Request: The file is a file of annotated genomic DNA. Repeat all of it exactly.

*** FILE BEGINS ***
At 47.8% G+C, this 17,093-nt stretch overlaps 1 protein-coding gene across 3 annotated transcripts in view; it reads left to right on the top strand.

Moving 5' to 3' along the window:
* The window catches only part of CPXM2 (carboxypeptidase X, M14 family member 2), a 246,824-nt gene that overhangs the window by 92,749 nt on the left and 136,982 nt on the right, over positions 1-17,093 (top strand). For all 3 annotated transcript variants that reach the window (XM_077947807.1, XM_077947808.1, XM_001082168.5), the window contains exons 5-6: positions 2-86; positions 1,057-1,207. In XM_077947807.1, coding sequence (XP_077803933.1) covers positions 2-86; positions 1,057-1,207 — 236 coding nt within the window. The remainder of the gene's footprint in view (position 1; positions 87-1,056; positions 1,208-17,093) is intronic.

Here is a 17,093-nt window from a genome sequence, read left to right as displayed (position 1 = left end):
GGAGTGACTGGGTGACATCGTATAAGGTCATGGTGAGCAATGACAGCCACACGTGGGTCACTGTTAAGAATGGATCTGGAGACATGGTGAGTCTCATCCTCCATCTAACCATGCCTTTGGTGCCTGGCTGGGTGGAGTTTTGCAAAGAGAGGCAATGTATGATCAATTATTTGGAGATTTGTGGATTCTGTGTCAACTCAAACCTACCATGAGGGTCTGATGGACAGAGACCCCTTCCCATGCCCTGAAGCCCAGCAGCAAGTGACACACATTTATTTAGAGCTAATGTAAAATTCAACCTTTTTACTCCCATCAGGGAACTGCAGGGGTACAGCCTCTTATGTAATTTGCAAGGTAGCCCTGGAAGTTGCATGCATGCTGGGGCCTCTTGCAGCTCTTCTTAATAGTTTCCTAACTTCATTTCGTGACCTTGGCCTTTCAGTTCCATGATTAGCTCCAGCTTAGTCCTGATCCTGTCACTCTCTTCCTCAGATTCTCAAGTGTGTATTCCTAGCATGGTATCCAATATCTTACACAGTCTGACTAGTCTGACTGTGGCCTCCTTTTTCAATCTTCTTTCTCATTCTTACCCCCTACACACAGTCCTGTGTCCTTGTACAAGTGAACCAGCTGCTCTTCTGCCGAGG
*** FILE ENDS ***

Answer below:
At 47.8% G+C, this 17,093-nt stretch overlaps 1 protein-coding gene across 3 annotated transcripts in view; it reads left to right on the top strand.

Moving 5' to 3' along the window:
* The window catches only part of CPXM2 (carboxypeptidase X, M14 family member 2), a 246,824-nt gene that overhangs the window by 92,749 nt on the left and 136,982 nt on the right, over positions 1-17,093 (top strand). For all 3 annotated transcript variants that reach the window (XM_077947807.1, XM_077947808.1, XM_001082168.5), the window contains exons 5-6: positions 2-86; positions 1,057-1,207. In XM_077947807.1, coding sequence (XP_077803933.1) covers positions 2-86; positions 1,057-1,207 — 236 coding nt within the window. The remainder of the gene's footprint in view (position 1; positions 87-1,056; positions 1,208-17,093) is intronic.

Here is a 17,093-nt window from a genome sequence, read left to right as displayed (position 1 = left end):
GGAGTGACTGGGTGACATCGTATAAGGTCATGGTGAGCAATGACAGCCACACGTGGGTCACTGTTAAGAATGGATCTGGAGACATGGTGAGTCTCATCCTCCATCTAACCATGCCTTTGGTGCCTGGCTGGGTGGAGTTTTGCAAAGAGAGGCAATGTATGATCAATTATTTGGAGATTTGTGGATTCTGTGTCAACTCAAACCTACCATGAGGGTCTGATGGACAGAGACCCCTTCCCATGCCCTGAAGCCCAGCAGCAAGTGACACACATTTATTTAGAGCTAATGTAAAATTCAACCTTTTTACTCCCATCAGGGAACTGCAGGGGTACAGCCTCTTATGTAATTTGCAAGGTAGCCCTGGAAGTTGCATGCATGCTGGGGCCTCTTGCAGCTCTTCTTAATAGTTTCCTAACTTCATTTCGTGACCTTGGCCTTTCAGTTCCATGATTAGCTCCAGCTTAGTCCTGATCCTGTCACTCTCTTCCTCAGATTCTCAAGTGTGTATTCCTAGCATGGTATCCAATATCTTACACAGTCTGACTAGTCTGACTGTGGCCTCCTTTTTCAATCTTCTTTCTCATTCTTACCCCCTACACACAGTCCTGTGTCCTTGTACAAGTGAACCAGCTGCTCTTCTGCCGAGG